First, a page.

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Football in the States: from the 1994 World Cup to today

America kept its commitment to a sport with tradition that was not ingrained into their culture, but is now one of the most followed. 

Even though football in the USA has its origins in 1862, when Oneida FC was created in Boston as the first football team, it only became professional in 1993 given there was a World Cup the year after. Since then, the sport has grown to become the country’s fourth most popular sport, and the second amongst youngsters between 12 and 24. It is estimated that at least one member in 30% of all American households plays football.
Not only do surveys back up what football means today in America: president: president Barack Obama got behind Jürgen Klinsmann’s men during the World Cup and also speaks about the new relevance of the sport in America. Packed squares, streets taken over by multicultural communities under the same flag: football has been their best discovery in decades.
The creation of a professional football league was one of the promises they made to FIFA in 1988 during their presentation to host the 1994 World Cup. Before then amateur American football had attracted stars such as Pelé, who played for New York Cosmos between 1975 and 1977, and Franz Beckenbauer. In December of 1993 Major League Professional Soccer was chosen as the league to become professional, and it is now known today as Major League Soccer (MLS).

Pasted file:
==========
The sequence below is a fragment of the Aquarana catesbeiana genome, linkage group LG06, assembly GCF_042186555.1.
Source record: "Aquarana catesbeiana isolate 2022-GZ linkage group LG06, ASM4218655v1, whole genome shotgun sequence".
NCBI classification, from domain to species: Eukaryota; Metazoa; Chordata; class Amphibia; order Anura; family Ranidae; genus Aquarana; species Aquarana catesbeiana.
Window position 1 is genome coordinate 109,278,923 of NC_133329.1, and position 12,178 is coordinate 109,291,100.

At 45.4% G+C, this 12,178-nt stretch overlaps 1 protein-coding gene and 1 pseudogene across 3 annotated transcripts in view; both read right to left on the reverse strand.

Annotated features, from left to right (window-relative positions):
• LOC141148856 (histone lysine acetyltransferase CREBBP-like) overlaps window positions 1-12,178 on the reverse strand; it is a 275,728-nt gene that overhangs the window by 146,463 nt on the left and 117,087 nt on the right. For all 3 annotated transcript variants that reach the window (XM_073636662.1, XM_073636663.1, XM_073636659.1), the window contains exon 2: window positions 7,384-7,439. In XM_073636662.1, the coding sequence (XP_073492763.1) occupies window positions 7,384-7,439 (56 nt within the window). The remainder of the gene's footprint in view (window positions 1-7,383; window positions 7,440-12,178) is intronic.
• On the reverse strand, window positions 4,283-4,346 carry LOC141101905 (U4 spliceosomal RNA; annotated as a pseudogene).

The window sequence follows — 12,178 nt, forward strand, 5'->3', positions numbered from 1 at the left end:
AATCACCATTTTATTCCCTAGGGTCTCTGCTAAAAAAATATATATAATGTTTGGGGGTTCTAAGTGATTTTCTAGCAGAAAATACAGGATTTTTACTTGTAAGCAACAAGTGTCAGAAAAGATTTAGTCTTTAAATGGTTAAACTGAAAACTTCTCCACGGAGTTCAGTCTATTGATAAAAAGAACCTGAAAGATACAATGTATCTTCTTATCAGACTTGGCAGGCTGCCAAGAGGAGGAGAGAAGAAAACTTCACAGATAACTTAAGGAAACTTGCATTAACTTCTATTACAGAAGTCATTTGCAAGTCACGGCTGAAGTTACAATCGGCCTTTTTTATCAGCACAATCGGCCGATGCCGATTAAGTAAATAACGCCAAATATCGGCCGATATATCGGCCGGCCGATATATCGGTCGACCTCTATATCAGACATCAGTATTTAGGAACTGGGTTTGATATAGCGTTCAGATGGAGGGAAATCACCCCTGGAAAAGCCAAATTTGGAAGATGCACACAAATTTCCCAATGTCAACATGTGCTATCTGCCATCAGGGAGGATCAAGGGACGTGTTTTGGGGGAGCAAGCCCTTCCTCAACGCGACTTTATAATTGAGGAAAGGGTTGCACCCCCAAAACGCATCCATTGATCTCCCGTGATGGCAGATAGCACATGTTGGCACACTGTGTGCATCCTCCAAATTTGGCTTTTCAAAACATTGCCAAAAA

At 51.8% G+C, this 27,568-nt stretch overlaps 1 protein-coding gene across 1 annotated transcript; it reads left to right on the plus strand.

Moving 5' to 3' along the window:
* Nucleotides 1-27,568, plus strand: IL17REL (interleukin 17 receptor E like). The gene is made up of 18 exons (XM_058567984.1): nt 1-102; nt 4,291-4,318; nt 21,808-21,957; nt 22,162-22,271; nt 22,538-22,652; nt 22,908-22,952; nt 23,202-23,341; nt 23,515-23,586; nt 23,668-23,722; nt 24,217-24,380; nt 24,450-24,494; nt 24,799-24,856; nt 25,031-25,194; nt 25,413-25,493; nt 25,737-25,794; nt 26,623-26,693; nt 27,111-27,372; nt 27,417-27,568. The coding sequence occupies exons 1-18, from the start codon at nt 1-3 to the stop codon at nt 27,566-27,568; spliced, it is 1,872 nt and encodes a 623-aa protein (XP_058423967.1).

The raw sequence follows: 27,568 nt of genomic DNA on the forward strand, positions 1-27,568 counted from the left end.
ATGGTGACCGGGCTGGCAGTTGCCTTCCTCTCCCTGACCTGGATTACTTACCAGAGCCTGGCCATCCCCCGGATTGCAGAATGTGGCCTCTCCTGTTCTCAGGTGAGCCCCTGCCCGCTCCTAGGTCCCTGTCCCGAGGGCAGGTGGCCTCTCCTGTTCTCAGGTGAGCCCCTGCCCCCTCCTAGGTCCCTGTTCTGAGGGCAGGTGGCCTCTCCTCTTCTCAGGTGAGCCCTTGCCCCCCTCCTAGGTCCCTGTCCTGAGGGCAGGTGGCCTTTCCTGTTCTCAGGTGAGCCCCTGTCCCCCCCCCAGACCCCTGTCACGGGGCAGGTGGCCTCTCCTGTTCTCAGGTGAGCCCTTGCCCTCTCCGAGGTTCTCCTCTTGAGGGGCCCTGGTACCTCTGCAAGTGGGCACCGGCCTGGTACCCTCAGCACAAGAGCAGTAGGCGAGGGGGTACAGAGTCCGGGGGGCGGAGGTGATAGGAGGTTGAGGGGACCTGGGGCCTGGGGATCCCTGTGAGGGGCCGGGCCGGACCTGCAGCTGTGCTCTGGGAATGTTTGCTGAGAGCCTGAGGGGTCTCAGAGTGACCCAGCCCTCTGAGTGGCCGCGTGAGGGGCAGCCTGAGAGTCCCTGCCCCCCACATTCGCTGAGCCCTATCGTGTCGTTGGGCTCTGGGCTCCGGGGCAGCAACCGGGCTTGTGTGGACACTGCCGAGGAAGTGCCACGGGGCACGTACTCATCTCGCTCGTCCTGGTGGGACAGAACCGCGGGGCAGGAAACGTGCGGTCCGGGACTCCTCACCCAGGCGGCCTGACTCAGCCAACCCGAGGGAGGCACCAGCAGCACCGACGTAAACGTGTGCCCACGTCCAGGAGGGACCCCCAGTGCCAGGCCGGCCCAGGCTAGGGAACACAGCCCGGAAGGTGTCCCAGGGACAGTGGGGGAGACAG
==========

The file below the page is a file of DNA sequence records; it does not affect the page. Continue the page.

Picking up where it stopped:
Football is the second amongst youngsters between 12 and 24 in the USA

In March 1994 the American league finalised its first television deal, in which they did not receive money for rights, but got a cut of the advertising revenue. 20 years on, their games are watched all over the world on 11 channels (eight American and three Canadian), which is a principal source of the league's income. The MLS was officially born in February of 1995 and a year later the ball was rolled in a historic season that would grip a nation. 

If the 1994 World Cup final between Brazil and Italy was the most viewed football match on TV until 1999, the first MLS season brought a record that still stands: the most spectators. 69,255 watched LA Galaxy-Metro Stars, a stat that has yet to be beaten; with three of the top five most watched game there coming in 2013. 


Football had to wait to catch on in the USA. During its first years it lost a lot of money, with half-empty stadiums and people not accepting a sport with tradition but few roots. Not even the 1994 World Cup, which produced the highest average attendances at World Cups (68,991) produced a change. It would not be until 2002 when the USA made the quarterfinals of the World Cup before being eliminated by Germany, when it really took on.
Until then football in the country was governed by its own rules, such as penalty shootouts resolving matches that ended in a draw. In 2003, the MLS accepted standards of FIFA, and from then until 2008, six more football-specific stadiums were built. The later arrival of stars such as David Beckham, who won the league with Real Madrid in 2007, finally gave football the global dimension known today. Such is the power of football now that the MLS itself has been forced to move from the initial 10 teams to the current 19, a number that will rise to 22 in 2017